Volunteers from three of the largest U.S. procurement programs for public agencies, educational institutions and nonprofit organisations have joined together to establish The National Coalition for Public Procurement (NCPP)
The NCPP will serve to drive best practices in public cooperative procurement, focusing on transparency, competition, integrity, auditability and process.
Marc Selvitelli (who will serve as NCPP’s Executive Director) said: “NCPP was founded on the belief that uniting customers and potential customers with national and regional purchasing organisations will ensure the most ethical and best business practices.”
NCPP’s founding organisations include the National Intergovernmental Purchasing Alliance Company, the National Joint Powers Alliance and The Cooperative Purchasing Network.
In addition to regular interactions with public procurement practitioners and contract purchasing organisations, NCPP will provide an independent forum for members to collectively address cooperative contract procurement concerns. Members also will have the opportunity to participate in advocacy issues with a united voice, and they will have access to a variety of resources to advance best practices in public procurement.
“A major factor in selecting SmithBucklin was its expertise in starting and managing a new organisation,” said Todd Abner, NCPP Chairman. “Additionally, SmithBucklin has substantial experience in managing associations that are active in procurement and supply chain.”
“It is a privilege to help launch NCPP,” said Matt Sanderson, Executive Vice President & Chief Executive, Business + Trade Industry Practice. “We look forward to helping establish NCPP as a powerful voice in advocating excellence in public procurement.”
New research states that half of global firms have faced supplier non-compliance challenges.
2014 was a year marred by risk… Whether we’re talking about plentiful product recalls, compliance and environmental issues, or devastating data security breaches – it seemed supplier compliance management was never far from the spotlight.
Today, companies are increasingly being held responsible for the actions of their suppliers, thus breaking the long-held tradition of the buyer turning a blind eye. Ultimately the blame and consequences of the actions lay at the gates of both parties – forcing buyer and supplier to tackle tricky compliance issues head-on.
At the same time supply chains are growing larger, heightening both the impact and odds of non-compliance incidents. As a result companies, customers, NGOs, and regulators are rapidly stepping up their efforts to manage and monitor compliance across their suppliers. The expectation for companies to develop comprehensive supplier compliance policies, along with regular audits and inspections to evaluate supplier compliance is a heavy cross to bear…
In order to gauge the challenges presented MetricStream conducted an in-depth survey that looked into the ways organisations across industries are managing, measuring, and monitoring supplier compliance. Respondents were made up of 100 supplier compliance and governance professionals from various industries.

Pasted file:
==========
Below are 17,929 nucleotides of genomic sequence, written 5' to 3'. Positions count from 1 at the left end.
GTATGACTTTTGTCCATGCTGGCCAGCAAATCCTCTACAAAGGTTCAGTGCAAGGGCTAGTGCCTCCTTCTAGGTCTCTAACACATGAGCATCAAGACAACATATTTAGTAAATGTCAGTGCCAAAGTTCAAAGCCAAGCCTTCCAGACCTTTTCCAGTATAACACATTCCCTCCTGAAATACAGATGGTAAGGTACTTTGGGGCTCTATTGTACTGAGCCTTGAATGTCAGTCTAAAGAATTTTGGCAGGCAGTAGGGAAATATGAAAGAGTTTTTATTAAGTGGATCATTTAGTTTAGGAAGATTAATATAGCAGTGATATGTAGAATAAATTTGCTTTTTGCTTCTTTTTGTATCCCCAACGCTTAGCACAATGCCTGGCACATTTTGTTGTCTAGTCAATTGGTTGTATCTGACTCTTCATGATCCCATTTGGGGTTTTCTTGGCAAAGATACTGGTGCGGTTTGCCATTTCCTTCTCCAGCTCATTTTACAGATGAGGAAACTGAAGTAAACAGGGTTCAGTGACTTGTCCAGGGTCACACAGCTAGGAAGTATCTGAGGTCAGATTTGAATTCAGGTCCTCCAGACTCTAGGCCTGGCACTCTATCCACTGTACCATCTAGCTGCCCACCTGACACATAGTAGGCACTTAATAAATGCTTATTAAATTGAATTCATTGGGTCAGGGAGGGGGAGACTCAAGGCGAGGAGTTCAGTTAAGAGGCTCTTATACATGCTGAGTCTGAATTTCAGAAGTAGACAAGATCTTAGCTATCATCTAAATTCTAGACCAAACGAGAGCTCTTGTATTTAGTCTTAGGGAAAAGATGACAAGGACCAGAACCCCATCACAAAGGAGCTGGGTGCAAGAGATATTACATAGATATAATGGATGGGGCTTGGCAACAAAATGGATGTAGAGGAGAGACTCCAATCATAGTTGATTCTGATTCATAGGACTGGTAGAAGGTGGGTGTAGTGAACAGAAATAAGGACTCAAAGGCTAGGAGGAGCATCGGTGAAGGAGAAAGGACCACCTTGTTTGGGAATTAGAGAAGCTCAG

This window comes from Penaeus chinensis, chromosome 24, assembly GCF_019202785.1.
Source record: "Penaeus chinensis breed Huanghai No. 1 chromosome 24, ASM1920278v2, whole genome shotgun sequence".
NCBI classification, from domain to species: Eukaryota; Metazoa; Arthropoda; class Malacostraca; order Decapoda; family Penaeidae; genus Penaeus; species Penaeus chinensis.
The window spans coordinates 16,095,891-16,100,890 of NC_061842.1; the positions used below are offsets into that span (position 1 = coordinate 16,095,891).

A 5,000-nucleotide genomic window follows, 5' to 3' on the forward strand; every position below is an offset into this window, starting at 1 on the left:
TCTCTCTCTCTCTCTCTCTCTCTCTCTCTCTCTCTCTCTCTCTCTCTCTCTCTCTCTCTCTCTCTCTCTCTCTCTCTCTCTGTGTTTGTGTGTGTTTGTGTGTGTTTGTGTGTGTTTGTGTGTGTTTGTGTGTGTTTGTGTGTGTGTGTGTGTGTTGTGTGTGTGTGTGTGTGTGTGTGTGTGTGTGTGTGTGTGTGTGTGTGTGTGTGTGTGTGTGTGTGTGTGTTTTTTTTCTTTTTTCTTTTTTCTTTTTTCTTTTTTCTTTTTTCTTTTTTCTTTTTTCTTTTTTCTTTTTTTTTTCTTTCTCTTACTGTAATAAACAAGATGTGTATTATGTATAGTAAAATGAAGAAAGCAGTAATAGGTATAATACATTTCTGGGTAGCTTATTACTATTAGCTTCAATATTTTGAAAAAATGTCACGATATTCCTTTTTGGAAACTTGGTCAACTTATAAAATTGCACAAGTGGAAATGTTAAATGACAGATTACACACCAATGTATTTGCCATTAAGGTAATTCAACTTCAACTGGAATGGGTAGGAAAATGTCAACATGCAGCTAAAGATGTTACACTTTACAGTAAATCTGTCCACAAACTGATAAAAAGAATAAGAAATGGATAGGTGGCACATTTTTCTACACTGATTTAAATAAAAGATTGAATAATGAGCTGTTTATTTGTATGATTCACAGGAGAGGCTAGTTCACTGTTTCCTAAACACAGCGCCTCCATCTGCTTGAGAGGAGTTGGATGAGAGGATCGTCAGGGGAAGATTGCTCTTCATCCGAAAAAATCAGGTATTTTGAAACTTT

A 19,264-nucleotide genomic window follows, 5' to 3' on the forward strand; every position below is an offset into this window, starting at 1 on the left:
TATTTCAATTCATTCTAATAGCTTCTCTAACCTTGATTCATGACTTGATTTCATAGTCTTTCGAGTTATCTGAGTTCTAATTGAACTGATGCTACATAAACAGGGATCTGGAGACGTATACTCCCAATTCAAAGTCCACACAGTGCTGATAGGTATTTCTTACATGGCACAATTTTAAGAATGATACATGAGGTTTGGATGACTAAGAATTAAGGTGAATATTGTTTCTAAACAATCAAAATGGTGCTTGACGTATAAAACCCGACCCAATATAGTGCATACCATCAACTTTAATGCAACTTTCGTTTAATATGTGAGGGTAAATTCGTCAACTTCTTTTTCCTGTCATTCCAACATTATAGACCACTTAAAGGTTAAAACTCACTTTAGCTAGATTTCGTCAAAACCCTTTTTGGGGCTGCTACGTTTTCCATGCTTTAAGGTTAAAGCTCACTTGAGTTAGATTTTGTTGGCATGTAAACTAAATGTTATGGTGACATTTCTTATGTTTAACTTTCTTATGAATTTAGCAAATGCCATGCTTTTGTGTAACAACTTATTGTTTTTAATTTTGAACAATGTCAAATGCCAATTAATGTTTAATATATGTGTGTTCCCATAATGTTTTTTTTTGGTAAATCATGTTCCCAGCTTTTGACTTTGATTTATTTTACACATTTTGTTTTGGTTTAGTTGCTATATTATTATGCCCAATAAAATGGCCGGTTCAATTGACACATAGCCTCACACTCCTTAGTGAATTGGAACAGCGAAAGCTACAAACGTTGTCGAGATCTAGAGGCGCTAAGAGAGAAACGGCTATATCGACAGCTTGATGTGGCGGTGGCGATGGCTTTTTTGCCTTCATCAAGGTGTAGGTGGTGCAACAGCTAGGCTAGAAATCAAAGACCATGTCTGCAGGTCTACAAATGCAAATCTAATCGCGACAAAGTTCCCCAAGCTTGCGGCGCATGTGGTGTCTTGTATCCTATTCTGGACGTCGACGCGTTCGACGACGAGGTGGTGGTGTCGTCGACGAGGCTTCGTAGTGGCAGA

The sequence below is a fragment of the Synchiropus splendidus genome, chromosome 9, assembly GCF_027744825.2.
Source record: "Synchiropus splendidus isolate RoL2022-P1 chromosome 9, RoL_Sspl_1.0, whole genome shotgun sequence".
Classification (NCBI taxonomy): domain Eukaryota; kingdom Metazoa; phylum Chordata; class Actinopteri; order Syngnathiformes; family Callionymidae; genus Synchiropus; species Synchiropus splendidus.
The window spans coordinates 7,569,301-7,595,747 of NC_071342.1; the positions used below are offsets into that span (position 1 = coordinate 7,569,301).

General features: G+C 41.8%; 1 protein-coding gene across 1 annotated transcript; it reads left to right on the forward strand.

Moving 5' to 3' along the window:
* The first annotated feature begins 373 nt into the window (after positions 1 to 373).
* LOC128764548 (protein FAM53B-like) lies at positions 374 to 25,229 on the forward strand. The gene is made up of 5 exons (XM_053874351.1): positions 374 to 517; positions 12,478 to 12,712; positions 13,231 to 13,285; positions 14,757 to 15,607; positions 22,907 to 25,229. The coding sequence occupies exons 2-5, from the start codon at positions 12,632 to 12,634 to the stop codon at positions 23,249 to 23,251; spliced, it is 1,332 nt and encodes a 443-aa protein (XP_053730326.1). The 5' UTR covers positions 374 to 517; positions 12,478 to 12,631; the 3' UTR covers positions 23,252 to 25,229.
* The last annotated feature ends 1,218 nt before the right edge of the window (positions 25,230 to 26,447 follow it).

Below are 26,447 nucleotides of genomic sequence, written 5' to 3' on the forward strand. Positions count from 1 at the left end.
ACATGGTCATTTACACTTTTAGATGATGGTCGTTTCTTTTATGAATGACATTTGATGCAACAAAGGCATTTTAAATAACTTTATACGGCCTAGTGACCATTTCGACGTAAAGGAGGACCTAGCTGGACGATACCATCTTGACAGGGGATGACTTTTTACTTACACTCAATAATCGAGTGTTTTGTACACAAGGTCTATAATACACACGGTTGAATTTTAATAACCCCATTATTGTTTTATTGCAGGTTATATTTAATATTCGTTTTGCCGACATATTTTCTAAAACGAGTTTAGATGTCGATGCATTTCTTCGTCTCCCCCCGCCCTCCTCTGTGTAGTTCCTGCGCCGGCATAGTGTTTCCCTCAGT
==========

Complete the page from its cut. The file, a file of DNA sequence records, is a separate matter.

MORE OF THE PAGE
The survey found…
The survey contains seven main areas of concern. We’ve highlighted some of key the findings below.
Non-compliance issues around management systems and documentation are widespread
The most common area of non-compliance was around management systems and documentation (59.5 per cent). This highlights non-compliance with a company’s internal documentation such as product specifications and quality policies; or, absence of systems and processes at the supplier’s end to ensure compliance with external regulations.
The other dominant area of supplier non-compliance pertains to Environment, Health, and Safety (EHS) standards (29 per cent). In the last few years, some of the world’s most reputed brands have been criticised after their suppliers were found to be violating environmental norms, or running factories that were unsafe and exploitative. Companies will need to find ways to strengthen supplier compliance with EHS standards, keep pace with new regulations and guidelines in the field, and resolve or mitigate compliance issues before they occur.
Local laws are often overlooked
Only 43 per cent of respondents focus on local laws while drafting supplier policies. This could be a cause for concern, especially since local laws vary from one region to the next. For instance, the minimum age for employment in China is different from that in the US. If companies overlook these differences when drafting supplier compliance policies, they could face regulatory penalties.
Compliance information is only gathered when potential suppliers are being evaluated
Most of the respondents indicated that their organisations gather supplier compliance information either when evaluating a potential supplier (50 per cent), or while onboarding a supplier (26 per cent). Only 19 per cent of organisations gather supplier compliance information when adding a new product or service to the supplier’s portfolio.
To read the full findings you can download the report from here.